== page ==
Knightscope founder and CEO William Santana Li is not modest in his ambitions.
He estimates that crime — of all kinds — has an annual global economic impact of a trillion dollars. That’s $1 trillion lost every year due to theft, vandalism, robbery, violence, and more.
He wants to cut that in half. And to do that, he’s building a fleet of surveillance robots.
The Knightscope K5 is a tall (about 5.5 feet), dome-headed, wheeled robot loaded with cameras and sensors. It rolls around at a slow speed, just a few miles per hour, and as it goes it emits a sort of drone-like humming sound. The sound is deliberate, so the robot doesn’t surprise people by rolling up silently behind them, but it also gives it a somewhat eerie presence — a sensation that’s probably appropriate, given that it’s watching your every move with a sensor suite that includes light detection and ranging (LIDAR) devices; high-definition, low-light video cameras; a camera designed to read and recognize the digits on license plates; directional microphones; proximity sensors; an inertial measurement unit; and a GPS unit.
The K5 looks a bit like a cross between R2-D2 and a Dalek, and that’s right where Knightscope wants it. The design challenge, Santana Li told me, is to make something that commands respect but isn’t frightening; that’s serious-looking but approachable. So, for instance, even though the technology might allow it, Knightscope is not going to make black-painted robots that zoom around at 20 miles per hour, because that would terrify people. Like police officers and security guards, the K5 aims to be a constant, calm, reassuring presence.
Knightscope seems to be succeeding in that. I find the robots eerie, but I’m also a born cynic. Most people apparently find them charming, and many people take selfies or family photos with the robots.
Now, Santana Li’s approach might strike some people as a little overly optimistic. Indeed, he had a difficult time convincing any Silicon Valley venture capitalists to back him. “Hardware is too hard,” is the refrain that many investors will tell you: It’s simply too expensive and too difficult to build a sustainable hardware business, particularly in a world where fast, professional, and cost-effective Chinese manufacturing is so dominant.
Santana Li has little patience with that. In a recent onstage interview I had with him at GSV Labs’ Pioneer Summit, he expressed exasperation at the crop of tech entrepreneurs who are tackling social media sharing and apps instead of challenging hardware innovations.
“It’s un-American for an entrepreneur to take the path of least resistance!” Santana Li yelled.
Undeterred by the lack of venture backing, Santana Li raised a total of $7 million from a State Farm-backed incubator, Flextronics, NTT DoCoMo, and Konica Minolta. The company said it has just four customers so far, but claims to have over 100 on its waiting list.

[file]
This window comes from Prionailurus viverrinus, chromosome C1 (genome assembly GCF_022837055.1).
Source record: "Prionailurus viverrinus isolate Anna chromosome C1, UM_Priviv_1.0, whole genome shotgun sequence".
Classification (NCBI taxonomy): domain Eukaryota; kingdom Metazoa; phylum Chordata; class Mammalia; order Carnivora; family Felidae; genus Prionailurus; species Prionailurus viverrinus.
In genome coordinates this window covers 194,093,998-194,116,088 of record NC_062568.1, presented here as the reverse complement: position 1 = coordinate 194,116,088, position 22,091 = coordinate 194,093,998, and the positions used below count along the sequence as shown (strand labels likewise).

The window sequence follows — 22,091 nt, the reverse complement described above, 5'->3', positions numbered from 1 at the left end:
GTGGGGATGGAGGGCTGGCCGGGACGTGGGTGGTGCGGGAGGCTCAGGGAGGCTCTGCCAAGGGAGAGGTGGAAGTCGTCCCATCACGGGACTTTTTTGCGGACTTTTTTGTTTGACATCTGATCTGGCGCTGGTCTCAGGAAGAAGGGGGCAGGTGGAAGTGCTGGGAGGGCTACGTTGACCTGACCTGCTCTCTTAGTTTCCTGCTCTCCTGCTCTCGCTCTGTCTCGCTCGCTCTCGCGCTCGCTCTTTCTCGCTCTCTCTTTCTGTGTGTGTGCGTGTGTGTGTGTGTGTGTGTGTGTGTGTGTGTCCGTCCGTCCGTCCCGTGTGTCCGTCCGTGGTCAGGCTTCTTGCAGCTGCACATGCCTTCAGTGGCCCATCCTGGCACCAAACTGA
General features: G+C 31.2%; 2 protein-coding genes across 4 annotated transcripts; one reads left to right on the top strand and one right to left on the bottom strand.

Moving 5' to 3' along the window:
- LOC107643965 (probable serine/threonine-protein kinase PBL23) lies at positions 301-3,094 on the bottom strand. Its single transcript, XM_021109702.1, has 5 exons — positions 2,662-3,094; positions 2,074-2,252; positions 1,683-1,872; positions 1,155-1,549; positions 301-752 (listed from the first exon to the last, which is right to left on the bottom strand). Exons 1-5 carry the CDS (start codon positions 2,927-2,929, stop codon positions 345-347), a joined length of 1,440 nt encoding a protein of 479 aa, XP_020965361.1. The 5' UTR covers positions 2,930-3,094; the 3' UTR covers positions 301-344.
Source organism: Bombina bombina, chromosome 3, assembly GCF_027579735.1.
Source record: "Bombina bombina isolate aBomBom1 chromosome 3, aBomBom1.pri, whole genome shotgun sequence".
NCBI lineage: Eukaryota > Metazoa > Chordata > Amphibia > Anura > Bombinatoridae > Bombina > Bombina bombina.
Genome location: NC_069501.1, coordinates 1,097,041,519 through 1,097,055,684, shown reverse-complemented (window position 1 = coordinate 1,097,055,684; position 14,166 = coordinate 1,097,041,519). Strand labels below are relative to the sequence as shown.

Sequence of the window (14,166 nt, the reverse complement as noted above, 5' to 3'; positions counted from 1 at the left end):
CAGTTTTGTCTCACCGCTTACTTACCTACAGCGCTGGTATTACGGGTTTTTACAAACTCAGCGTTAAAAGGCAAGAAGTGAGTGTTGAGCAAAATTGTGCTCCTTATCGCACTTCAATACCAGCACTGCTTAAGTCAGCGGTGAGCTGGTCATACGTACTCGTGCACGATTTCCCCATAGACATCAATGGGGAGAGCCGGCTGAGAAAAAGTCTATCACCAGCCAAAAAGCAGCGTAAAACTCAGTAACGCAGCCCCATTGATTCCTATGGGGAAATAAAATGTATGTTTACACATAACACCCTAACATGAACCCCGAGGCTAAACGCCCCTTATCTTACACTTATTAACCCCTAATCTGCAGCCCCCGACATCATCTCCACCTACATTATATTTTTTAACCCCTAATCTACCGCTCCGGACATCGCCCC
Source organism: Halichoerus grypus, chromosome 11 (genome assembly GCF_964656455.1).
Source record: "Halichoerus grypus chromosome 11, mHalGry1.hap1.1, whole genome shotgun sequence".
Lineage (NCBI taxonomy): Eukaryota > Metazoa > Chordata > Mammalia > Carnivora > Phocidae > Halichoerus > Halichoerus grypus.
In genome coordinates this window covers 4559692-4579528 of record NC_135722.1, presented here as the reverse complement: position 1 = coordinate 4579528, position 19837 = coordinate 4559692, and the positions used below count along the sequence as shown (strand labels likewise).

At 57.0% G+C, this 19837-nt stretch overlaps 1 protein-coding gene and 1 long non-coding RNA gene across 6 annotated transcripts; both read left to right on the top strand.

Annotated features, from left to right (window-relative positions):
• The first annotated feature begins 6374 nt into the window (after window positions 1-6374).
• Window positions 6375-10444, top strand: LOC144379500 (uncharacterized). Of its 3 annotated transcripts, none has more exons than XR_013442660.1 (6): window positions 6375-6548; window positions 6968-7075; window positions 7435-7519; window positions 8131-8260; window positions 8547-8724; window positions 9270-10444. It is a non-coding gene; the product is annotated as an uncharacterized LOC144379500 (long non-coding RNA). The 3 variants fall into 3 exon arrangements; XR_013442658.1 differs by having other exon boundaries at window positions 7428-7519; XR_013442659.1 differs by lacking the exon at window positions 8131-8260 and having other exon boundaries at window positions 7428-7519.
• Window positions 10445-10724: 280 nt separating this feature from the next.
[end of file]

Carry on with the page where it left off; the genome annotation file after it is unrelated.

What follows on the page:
Santana Li is also impatient with the arguments that privacy advocates bring up. You don’t like having a robot rolling around your neighborhood, recording video 24-7? Well, think how you’d feel if you were a victim of crime, Santana Li said. Now what’s more inconvenient?
I don’t find that argument fully persuasive, but the analogy he draws with beat cops and security guards is a good one: Sometimes the mere presence of authority is enough to deter crime, and — given the recent push to put body cameras on police officers — it’s maybe not such a big step to having a fully autonomous camera-equipped robot rolling around.
Besides, for the most part, Knightscope is punting on the privacy and data storage issues: It will let its customers sort those questions out.
The pricing model is what’s perhaps most intriguing. Knightscope plans to rent its robots out for $6.50 an hour — far lower than the $20 per hour most security guards make. With that, you’d get 24-7 coverage, a web-based console, and a slew of features that can supplement, not replace, whatever security force you already have. Customers could include businesses (for monitoring a mall or a parking lot, for instance), neighborhoods, or maybe someday even police forces.
And if Santana Li’s ambitions pan out, it could turn into a very big business. According to the National Institutes of Health, the U.S. spends $179 billion a year on police protection, legal proceedings, and corrections. At $6.50 per hour, supplemental security monitoring might look like a very economical alternative to policing and security guards — and with billions already being spent, Knightscope has the potential to carve off quite a big slice of revenue.
Just as long as it can keep from freaking people out too much.
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